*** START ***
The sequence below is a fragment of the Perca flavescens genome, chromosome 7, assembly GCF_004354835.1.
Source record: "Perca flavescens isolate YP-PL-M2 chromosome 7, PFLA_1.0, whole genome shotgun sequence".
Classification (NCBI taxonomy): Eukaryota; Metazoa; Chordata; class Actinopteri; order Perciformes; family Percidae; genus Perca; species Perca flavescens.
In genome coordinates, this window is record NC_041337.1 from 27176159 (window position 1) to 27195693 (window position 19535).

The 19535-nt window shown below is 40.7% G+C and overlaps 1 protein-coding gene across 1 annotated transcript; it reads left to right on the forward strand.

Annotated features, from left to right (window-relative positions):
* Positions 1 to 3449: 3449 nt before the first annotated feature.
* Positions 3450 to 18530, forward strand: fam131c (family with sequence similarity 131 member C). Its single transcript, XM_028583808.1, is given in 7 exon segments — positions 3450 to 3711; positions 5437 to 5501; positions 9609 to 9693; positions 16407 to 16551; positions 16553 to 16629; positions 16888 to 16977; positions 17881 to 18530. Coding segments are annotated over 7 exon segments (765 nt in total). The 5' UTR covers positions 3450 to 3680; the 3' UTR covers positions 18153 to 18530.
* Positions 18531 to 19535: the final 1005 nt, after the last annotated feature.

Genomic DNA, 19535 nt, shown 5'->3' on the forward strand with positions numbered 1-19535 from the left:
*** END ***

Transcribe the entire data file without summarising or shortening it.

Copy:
The sequence below is a fragment of the Perca flavescens genome, chromosome 7, assembly GCF_004354835.1.
Source record: "Perca flavescens isolate YP-PL-M2 chromosome 7, PFLA_1.0, whole genome shotgun sequence".
Classification (NCBI taxonomy): Eukaryota; Metazoa; Chordata; class Actinopteri; order Perciformes; family Percidae; genus Perca; species Perca flavescens.
In genome coordinates, this window is record NC_041337.1 from 27176159 (window position 1) to 27195693 (window position 19535).

The 19535-nt window shown below is 40.7% G+C and overlaps 1 protein-coding gene across 1 annotated transcript; it reads left to right on the forward strand.

Annotated features, from left to right (window-relative positions):
* Positions 1 to 3449: 3449 nt before the first annotated feature.
* Positions 3450 to 18530, forward strand: fam131c (family with sequence similarity 131 member C). Its single transcript, XM_028583808.1, is given in 7 exon segments — positions 3450 to 3711; positions 5437 to 5501; positions 9609 to 9693; positions 16407 to 16551; positions 16553 to 16629; positions 16888 to 16977; positions 17881 to 18530. Coding segments are annotated over 7 exon segments (765 nt in total). The 5' UTR covers positions 3450 to 3680; the 3' UTR covers positions 18153 to 18530.
* Positions 18531 to 19535: the final 1005 nt, after the last annotated feature.

Genomic DNA, 19535 nt, shown 5'->3' on the forward strand with positions numbered 1-19535 from the left: